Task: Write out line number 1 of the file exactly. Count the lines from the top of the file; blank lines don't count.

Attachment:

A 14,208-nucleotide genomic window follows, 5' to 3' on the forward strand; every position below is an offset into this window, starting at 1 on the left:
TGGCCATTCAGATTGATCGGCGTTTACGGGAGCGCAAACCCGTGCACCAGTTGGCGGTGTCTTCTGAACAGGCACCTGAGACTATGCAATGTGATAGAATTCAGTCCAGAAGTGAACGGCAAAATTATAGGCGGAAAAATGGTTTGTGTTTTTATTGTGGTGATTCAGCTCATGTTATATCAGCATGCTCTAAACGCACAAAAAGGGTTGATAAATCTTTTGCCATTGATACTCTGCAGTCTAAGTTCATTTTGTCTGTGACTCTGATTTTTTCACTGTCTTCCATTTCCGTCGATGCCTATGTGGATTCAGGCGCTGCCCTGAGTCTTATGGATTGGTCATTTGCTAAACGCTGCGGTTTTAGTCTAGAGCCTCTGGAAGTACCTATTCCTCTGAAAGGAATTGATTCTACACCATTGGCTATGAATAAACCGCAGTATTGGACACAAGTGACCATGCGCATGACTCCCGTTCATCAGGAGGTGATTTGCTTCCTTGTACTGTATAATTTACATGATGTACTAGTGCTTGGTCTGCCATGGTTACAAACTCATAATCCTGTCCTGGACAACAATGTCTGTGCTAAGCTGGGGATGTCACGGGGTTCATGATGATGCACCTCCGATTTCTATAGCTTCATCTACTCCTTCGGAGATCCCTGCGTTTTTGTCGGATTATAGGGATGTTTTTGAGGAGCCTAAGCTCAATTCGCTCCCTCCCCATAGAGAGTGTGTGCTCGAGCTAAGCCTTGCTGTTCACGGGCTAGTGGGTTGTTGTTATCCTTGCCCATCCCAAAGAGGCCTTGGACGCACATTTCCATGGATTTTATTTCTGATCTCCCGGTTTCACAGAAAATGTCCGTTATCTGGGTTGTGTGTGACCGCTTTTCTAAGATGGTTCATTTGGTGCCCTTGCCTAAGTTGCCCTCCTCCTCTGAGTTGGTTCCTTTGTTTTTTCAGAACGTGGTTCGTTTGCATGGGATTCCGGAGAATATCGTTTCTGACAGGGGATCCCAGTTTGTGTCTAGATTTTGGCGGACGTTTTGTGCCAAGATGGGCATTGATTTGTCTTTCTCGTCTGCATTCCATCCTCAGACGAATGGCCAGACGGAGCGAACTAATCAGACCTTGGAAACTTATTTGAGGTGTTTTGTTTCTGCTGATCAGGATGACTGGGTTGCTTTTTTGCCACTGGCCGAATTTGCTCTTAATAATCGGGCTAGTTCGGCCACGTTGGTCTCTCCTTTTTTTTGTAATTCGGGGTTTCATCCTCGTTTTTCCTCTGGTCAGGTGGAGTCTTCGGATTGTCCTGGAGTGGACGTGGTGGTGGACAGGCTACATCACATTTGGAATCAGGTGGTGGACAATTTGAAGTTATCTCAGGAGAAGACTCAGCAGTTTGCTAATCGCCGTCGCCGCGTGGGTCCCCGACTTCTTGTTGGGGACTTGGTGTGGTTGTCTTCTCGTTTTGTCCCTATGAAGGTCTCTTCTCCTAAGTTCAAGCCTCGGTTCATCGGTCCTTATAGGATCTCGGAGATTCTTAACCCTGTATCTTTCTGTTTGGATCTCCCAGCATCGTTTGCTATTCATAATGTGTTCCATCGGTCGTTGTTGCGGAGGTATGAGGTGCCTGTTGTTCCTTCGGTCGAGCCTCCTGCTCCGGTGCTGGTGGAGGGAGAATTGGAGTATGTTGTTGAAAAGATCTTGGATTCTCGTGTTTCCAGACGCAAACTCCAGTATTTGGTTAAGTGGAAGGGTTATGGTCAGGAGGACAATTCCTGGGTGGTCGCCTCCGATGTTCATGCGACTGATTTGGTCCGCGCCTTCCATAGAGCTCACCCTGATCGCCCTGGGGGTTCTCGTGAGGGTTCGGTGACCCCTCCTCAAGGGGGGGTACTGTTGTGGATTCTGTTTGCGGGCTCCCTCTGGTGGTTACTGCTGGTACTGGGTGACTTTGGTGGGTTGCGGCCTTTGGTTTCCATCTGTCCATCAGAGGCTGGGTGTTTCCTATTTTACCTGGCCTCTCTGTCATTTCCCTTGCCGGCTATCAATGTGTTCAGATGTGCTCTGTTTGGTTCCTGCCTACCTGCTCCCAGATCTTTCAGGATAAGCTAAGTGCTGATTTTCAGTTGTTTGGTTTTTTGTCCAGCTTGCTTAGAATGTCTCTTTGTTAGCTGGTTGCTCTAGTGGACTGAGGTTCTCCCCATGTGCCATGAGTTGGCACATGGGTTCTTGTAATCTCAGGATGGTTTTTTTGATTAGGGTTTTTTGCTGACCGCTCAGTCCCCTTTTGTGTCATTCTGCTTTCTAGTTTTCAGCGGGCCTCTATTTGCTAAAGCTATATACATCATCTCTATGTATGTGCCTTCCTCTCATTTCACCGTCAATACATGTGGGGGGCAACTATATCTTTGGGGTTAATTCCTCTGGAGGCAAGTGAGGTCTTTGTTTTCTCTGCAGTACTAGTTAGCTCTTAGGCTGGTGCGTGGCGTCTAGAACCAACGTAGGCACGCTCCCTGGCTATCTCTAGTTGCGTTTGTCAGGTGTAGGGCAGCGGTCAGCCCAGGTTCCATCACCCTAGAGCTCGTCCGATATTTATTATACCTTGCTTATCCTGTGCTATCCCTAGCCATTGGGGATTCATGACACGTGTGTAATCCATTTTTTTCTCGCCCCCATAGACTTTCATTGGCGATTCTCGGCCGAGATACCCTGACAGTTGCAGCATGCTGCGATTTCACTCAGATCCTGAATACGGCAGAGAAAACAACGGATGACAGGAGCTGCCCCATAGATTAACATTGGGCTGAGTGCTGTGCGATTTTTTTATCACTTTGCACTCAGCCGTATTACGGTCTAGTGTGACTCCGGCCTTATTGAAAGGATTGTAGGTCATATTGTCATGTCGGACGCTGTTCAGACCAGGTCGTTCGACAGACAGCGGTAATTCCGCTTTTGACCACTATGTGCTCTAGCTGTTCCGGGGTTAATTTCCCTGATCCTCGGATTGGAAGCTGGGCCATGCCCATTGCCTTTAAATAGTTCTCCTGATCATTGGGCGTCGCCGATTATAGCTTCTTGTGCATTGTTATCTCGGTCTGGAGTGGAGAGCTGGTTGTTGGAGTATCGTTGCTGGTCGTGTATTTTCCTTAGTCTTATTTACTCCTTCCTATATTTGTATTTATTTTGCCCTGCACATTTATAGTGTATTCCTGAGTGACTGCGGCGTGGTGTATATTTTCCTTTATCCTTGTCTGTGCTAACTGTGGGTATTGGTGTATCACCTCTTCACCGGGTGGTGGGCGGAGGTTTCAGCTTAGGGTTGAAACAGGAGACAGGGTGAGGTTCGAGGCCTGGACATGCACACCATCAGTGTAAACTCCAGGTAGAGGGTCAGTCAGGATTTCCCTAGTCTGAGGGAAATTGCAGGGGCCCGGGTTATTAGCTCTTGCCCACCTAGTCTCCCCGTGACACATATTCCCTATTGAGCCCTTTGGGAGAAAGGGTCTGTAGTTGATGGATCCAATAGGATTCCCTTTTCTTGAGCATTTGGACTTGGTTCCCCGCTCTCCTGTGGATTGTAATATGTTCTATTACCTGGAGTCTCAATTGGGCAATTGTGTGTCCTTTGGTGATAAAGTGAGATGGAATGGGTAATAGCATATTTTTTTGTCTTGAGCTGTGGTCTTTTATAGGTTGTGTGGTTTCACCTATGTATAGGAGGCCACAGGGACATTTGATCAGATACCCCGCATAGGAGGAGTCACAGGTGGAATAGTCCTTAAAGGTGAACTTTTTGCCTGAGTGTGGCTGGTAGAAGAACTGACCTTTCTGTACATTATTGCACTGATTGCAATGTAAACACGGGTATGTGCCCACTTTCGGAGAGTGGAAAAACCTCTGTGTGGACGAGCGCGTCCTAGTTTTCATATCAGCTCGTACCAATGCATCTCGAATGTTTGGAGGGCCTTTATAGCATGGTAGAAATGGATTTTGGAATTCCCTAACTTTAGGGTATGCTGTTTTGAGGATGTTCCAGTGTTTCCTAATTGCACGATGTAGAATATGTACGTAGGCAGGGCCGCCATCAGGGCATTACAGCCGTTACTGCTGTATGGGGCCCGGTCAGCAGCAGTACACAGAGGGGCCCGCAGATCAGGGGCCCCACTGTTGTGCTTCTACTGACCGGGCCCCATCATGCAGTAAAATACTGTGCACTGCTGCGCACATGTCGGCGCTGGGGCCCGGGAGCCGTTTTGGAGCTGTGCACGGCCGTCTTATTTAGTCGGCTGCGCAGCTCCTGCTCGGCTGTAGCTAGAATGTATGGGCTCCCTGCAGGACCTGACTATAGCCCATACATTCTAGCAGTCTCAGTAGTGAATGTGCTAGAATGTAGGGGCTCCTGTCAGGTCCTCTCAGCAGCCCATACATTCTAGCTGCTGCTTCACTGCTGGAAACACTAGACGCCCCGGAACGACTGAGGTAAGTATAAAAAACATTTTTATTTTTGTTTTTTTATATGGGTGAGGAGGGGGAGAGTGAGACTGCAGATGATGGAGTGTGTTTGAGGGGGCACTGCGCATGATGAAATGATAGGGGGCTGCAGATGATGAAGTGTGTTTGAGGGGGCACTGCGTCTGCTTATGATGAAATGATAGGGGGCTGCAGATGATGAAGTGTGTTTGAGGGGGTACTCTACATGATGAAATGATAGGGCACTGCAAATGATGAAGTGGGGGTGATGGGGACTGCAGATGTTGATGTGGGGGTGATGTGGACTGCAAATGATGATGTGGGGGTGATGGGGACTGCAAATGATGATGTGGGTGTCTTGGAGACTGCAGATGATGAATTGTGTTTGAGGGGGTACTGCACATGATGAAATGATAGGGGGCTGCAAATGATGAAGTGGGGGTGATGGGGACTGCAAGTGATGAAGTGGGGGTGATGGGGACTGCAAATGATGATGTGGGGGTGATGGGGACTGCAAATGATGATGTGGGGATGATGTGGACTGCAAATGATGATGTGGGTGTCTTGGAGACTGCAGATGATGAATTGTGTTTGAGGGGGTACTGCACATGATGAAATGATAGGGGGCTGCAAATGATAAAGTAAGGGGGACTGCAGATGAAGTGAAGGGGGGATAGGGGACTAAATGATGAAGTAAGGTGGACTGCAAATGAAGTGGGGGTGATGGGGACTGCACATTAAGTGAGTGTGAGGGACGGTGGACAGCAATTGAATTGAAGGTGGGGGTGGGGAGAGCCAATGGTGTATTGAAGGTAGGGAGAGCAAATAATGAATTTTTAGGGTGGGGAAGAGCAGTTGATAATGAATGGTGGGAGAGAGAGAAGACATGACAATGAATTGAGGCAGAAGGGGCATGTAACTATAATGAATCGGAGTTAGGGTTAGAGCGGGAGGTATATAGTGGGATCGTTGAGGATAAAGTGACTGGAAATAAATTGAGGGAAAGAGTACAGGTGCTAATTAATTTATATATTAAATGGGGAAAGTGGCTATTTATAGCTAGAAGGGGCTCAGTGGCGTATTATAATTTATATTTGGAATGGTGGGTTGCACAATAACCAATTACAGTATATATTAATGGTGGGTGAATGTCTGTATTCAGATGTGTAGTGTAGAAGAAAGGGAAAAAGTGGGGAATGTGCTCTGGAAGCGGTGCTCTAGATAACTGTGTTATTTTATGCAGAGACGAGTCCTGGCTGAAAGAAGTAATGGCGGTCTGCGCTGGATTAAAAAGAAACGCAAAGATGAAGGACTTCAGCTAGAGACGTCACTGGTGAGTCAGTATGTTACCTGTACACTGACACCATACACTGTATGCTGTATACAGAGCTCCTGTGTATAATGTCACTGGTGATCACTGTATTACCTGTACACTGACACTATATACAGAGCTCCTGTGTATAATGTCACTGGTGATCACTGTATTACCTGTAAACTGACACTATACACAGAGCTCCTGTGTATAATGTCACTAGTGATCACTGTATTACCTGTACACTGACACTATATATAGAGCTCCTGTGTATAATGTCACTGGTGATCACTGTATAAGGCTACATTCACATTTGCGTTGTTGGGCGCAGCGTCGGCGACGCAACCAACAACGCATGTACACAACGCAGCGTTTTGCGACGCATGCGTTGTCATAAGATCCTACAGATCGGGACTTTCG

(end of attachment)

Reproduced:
A 14,208-nucleotide genomic window follows, 5' to 3' on the forward strand; every position below is an offset into this window, starting at 1 on the left: